On a positive note, it seems that our generator issues have been resolved so we’re looking forward to longer periods of anchoring out as we head north.

To Mooloolaba

There’s a quote I read on another blog “never go anywhere in a boat that your brain has not been first” (author unknown). 

I think that I had sufficiently planned and prepared for this trip, including checking the weather, listening to other people’s experiences, planning on our charts, checking the route using Navionics, looking at pictures of the bar, and contacting the Coast Guard to discuss the bar approach. They gave me a couple of waypoints – longitude and latitude readings – that was the advised path to approach Mooloolaba. As it turned out, I was quite pleased that my route pretty much followed the same direction.

The estimated distance was 44 nautical miles, which would take us about 5.5 hours at 8 knots. We decided to add an hour as we planned to go a little slower on the port engine because of the possible oil issue. We set off around 7:30 am. As it turned out, we still averaged close to 8 knots and could have stayed at Sandhills for longer!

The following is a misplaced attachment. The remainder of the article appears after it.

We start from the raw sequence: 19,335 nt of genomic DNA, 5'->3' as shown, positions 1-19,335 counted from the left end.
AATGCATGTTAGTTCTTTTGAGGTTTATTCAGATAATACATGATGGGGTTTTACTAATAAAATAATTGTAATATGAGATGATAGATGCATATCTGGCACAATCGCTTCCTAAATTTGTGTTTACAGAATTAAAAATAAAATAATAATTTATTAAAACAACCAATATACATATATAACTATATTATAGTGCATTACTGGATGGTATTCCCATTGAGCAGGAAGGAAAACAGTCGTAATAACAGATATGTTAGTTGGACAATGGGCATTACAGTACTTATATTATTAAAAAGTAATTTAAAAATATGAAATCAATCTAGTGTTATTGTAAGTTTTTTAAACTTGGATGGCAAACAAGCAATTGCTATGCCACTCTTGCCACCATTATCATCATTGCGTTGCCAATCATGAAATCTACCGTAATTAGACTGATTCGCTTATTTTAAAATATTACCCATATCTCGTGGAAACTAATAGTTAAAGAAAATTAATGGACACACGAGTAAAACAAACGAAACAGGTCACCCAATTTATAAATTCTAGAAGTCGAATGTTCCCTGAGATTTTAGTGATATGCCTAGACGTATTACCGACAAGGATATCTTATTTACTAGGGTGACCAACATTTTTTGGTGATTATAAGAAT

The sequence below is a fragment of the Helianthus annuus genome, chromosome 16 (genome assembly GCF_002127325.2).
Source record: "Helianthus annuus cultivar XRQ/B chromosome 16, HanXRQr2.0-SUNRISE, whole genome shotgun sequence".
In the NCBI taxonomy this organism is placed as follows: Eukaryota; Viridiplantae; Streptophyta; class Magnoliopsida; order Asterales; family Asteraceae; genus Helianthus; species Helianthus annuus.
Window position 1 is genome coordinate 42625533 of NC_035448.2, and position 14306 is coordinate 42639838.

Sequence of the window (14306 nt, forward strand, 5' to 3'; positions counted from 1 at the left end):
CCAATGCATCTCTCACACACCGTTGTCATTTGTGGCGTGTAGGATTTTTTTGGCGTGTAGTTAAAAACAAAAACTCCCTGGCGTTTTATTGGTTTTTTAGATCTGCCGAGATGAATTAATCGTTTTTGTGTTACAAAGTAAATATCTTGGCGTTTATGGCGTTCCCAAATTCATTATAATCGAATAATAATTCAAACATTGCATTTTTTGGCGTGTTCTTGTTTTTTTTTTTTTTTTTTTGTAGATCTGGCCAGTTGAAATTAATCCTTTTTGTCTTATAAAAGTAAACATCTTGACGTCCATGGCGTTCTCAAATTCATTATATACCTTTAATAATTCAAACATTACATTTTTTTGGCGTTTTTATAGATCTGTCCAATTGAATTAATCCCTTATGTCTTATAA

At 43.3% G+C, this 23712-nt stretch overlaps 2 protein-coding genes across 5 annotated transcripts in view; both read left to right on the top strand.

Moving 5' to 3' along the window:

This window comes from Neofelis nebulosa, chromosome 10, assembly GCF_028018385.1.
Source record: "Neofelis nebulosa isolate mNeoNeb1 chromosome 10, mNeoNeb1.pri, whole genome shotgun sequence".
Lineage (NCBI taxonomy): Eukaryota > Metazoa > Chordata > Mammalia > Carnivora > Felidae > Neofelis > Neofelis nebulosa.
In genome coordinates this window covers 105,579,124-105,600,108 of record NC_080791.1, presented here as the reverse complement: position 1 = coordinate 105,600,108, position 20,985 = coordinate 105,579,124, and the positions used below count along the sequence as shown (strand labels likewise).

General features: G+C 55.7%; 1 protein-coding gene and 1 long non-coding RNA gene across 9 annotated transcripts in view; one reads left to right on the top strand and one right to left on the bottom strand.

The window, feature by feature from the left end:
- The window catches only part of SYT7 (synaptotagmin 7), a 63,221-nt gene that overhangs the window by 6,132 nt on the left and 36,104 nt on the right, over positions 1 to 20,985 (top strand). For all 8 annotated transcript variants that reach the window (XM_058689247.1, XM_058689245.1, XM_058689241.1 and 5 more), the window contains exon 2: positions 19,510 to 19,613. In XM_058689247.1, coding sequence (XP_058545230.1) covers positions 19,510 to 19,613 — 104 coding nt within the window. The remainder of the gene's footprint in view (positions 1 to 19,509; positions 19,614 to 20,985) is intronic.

Weather and route planning

Our trip was very pleasant, and we stayed on the flybridge for the whole journey. When we travelled from Yamba to the Gold Coast, we’d experienced seasickness. I bought some Travel Calm tablets with caffeine (so they wouldn’t make us drowsy). It’s just as well we tested them before leaving Manly. On the test run, I took one first thing in the morning and fell asleep before midday, got up for a while and we both slept in the afternoon. Needless to say, we won’t be using them for seasickness, but maybe if I want a good night’s sleep!! However, we were given some tips from various people to suck on ice blocks and barley sugar lollies. We did both and didn’t get sick, but it could have been because it was pretty calm.

The trip to Mooloolaba was uneventful. We spent some of the trip in the shipping lane, although we did leave it to the ships who were using it as part of their route north or south. 

Moreton Bay to Caloundra
Approaching Mooloolaba

Crossing the Mooloolaba Bar

We’d been told this is one of the easiest bars to cross. Whether it was the swell/waves, the shoals, the dredge sitting in the channel, kayakers, jet skis, and the narrowness of the channel, we found it more challenging!